By Alex Zimmerman, Chalkbeat New York
Success Academy, the city’s largest charter school network, will extend all-remote learning through at least March of 2021, the network announced Friday.
The decision was made to avoid any disruption to schooling, according to Success CEO Eva Moskowitz, who cited uncertainty about a resurgence of the coronavirus and the possibility of sudden school closures.
Notably, Moskowitz also argued that fully remote learning is the best way to ensure that students receive quality teaching during the pandemic, and avoid some of the pitfalls of having to create two different versions of school at once, remotely and in person. It is a stark departure from the city’s district schools, which have invested heavily in reopening physical school buildings, but have struggled to staff both in-person and virtual classes and have yet to attract most students back to classrooms.
“It is not at all clear that this version of schooling would be better than the quality we can produce with strong remote learning,” Success officials wrote in a letter to families. “While district schools are open and a small number of students can physically be on campus, students are often being taught remotely by teachers who are not in the classroom with them. This is not our vision of great schooling.”
Still, Success has hit some bumps transferring its famously demanding culture to a completely virtual setting, including several hours of live instruction a day, which met resistance from some parents and educators. The network agreed to reduce screen time, particularly for its youngest students.
As Moskowitz pledges to keep her network’s roughly 20,000 students completely remote until the spring, Mayor Bill de Blasio and schools Chancellor Richard Carranza are now trying to encourage more children back into buildings. They’ve shrunk the number of windows fully remote families can sign up to return to buildings to just one — which started this week and ends Nov. 15 — and they’re discussing increasing the number of days students at certain schools are able to attend.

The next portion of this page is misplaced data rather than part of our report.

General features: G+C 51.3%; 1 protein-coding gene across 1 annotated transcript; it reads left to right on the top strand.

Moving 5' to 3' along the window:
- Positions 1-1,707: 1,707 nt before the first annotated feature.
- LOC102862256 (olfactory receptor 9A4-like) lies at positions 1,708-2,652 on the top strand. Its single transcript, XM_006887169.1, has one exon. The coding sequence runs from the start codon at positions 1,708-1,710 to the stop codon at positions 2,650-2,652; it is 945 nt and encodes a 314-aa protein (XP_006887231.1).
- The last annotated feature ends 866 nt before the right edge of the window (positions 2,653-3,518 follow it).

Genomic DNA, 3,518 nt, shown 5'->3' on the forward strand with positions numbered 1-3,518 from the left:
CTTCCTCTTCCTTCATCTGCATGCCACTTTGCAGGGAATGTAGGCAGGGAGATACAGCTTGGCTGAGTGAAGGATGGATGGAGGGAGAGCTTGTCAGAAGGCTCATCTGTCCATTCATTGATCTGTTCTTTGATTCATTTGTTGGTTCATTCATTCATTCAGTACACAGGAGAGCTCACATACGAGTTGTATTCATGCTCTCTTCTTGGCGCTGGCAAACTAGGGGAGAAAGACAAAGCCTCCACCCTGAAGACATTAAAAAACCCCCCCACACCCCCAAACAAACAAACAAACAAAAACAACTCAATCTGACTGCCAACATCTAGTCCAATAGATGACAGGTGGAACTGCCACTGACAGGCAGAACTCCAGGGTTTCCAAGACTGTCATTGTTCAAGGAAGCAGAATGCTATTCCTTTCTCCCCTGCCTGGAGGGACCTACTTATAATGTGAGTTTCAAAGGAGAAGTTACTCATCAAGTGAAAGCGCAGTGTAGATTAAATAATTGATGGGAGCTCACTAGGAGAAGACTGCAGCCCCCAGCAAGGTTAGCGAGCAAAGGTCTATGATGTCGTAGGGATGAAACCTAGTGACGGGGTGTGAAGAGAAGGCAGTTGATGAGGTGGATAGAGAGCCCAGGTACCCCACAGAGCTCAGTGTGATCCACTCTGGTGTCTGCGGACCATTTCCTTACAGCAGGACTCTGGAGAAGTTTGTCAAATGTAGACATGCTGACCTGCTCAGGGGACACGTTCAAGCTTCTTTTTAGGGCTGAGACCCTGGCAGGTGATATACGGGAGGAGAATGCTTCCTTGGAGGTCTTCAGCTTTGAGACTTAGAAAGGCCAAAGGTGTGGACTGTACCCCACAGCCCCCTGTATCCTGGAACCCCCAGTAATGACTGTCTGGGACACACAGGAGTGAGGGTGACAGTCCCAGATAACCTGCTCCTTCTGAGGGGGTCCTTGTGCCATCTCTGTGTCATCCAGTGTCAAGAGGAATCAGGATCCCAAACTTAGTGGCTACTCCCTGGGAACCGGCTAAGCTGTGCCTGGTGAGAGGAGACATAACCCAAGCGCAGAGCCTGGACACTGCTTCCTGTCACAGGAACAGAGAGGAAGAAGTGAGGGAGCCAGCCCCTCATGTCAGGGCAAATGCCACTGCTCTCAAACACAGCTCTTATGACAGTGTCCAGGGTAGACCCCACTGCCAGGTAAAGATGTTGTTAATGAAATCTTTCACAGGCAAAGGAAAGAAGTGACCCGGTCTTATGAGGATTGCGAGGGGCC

Success Academy’s move means that the network will remain completely remote for at least an entire year since last spring. Its 47 schools, which grew by 2,000 students compared to the same time last year, went fully virtual in mid-March and was the first major charter network to shutter its buildings.
Claudette Hall, the parent of a second grader at Success Academy Far Rockaway in Queens, said she agrees with the decision to stay fully remote and has been impressed with the school’s approach to virtual learning.
“Under the circumstances during the pandemic, I’m glad it’s fully remote,” Hall said, noting her 16-year-old son has been able to help his brother stay on track while she works in person as a kindergarten teacher at a different charter school.
The school’s staff has been attentive, with frequent text messages and reminders to log on or keep the camera on during live lessons, Hall said. There is an annoying side to it, she acknowledged, especially when they’re texting about dress code infractions. But Hall remained satisfied overall.
“They did handle the pandemic well as far as educating kids and making sure that kids are learning,” she said.
Success’ decision to begin this school year remotely was based partly on parent preferences and was in line with several other big city charter networks, including some in New York City. Achievement First, for instance, began the school year virtually and will stay that way until at least January 25, though that date could be pushed back, a spokesperson said.
But other charter networks in New York City have plans to offer in person instruction or have already started doing so. Uncommon Schools have reopened some of its buildings and KIPP plans to launch a hybrid model in January.
For some of its 13 New York City schools, Democracy Prep Public Schools has opted for a model similar to the district’s, in which students can attend school in person on some days and remotely on others.
“We do have many families whose students really do need that in-person time,” said Democracy Prep Superintendent Steve Popper, “or we have students and families who are currently living in shelters where it’s really difficult to find a quiet place to work.”
De Blasio has pledged to close schools citywide if coronavirus positivity rates reach 3% over a seven-day rolling average.
Reema Amin contributed
Chalkbeat is a nonprofit news site covering educational change in public schools.